Daniella was the steadier of the two, in my opinion, while Eve flipped from her entitled upbringing to the radical causes she would follow for years, long after the college days had ended.

Civil rights, Vietnam war protesting, and sometimes outrageous behavior would characterize Eve’s life, although Daniella did take time to help the voter registration cause in Mississippi one summer.

Our tale spans decades, taking us along to their adult relationships and experiences, including the rearing of their daughters. Seeing how the mothers’ values impacted their daughters was interesting to me.

Touching on historical moments for the country revealed what these characters were experiencing over the years. An intriguing journey that earned 4.5 stars from me.

***My e-ARC came from the publisher via NetGalley.

BOOKISH FRIDAY: “THE ESCAPE ROOM”

 

Welcome to another Bookish Friday, in which I  share excerpts from books…and connect with other bloggers, who do the same.

Let’s begin the celebration by sharing Book Beginnings, hosted by Rose City Reader; and let’s showcase The Friday 56 with Freda’s Voice.

To join in, just grab a book and share the opening lines…along with any thoughts you wish to give us; then turn to page 56 and excerpt anything on the page.

Then give us the title of the book, so others can add it to their lists!

What a great way to spend a Friday!

Today’s feature is a NetGalley ARC to be released on August 6:  The Escape Room, by Megan Goldin.

***

Book Beginning:  (Prologue)

It was Miguel who called 911 at 4:07 a.m. on an icy Sunday morning. 

The young security guard spoke in an unsteady voice, fear disguised by cocky nonchalance. 

Miguel had been an aspiring bodybuilder until he injured his back lifting boxes in a warehouse job and had to take night-shift work guarding a luxury office tower in the final stages of construction.  He had a muscular physique, dark hair, ad a cleft in his chin.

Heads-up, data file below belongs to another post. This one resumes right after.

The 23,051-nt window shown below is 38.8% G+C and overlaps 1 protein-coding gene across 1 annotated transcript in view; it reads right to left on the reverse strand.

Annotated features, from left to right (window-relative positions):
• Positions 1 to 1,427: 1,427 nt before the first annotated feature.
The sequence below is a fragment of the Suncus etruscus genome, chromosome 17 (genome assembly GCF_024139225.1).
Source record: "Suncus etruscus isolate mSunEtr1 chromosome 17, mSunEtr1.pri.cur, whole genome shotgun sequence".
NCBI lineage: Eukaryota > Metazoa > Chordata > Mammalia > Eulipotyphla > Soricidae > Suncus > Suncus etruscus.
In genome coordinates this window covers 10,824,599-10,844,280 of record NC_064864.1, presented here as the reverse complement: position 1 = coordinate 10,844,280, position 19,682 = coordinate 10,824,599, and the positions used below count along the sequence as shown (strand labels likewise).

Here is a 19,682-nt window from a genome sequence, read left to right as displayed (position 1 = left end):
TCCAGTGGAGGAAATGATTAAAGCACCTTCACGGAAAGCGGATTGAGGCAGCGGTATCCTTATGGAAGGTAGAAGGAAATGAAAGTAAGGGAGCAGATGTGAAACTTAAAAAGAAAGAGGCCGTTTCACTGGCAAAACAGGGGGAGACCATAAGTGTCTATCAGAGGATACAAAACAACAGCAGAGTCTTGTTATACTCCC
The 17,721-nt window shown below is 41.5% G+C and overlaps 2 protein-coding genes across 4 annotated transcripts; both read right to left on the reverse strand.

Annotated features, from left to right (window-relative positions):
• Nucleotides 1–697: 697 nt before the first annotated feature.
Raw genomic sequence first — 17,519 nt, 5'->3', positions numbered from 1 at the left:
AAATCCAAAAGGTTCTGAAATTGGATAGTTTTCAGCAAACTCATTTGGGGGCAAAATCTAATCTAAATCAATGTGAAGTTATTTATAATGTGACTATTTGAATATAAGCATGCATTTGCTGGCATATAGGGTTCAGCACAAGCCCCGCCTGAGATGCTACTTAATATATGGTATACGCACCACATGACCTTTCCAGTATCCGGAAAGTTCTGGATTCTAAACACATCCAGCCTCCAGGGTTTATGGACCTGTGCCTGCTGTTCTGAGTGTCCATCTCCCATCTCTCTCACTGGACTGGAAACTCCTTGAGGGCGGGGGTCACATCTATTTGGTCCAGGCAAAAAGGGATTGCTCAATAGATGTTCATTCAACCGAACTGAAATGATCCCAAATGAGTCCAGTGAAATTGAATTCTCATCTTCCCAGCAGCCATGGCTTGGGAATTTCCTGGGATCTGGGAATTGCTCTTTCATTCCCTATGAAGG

***

Friday 56:  “Lucy always arranged things in alphabetical order when she was stressed.  Something was going on with her.  I just know it. None of this makes sense.”

***

Synopsis:  Welcome to the escape room. Your goal is simple. Get out alive.

In the lucrative world of finance, Vincent, Jules, Sylvie, and Sam are at the top of their game. They’ve mastered the art of the deal and celebrate their success in style—but a life of extreme luxury always comes at a cost.

Invited to participate in an escape room as a team-building exercise, the ferociously competitive co-workers crowd into the elevator of a high rise building, eager to prove themselves. But when the lights go off and the doors stay shut, it quickly becomes clear that this is no ordinary competition: they’re caught in a dangerous game of survival.

Trapped in the dark, the colleagues must put aside their bitter rivalries and work together to solve cryptic clues to break free. But as the game begins to reveal the team’s darkest secrets, they realize there’s a price to be paid for the terrible deeds they committed in their ruthless climb up the corporate ladder. As tempers fray, and the clues turn deadly, they must solve one final chilling puzzle: which one of them will kill in order to survive?

***

What do you think?  Would you keep reading?

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REVIEW: KEEPING LUCY, BY T. GREENWOOD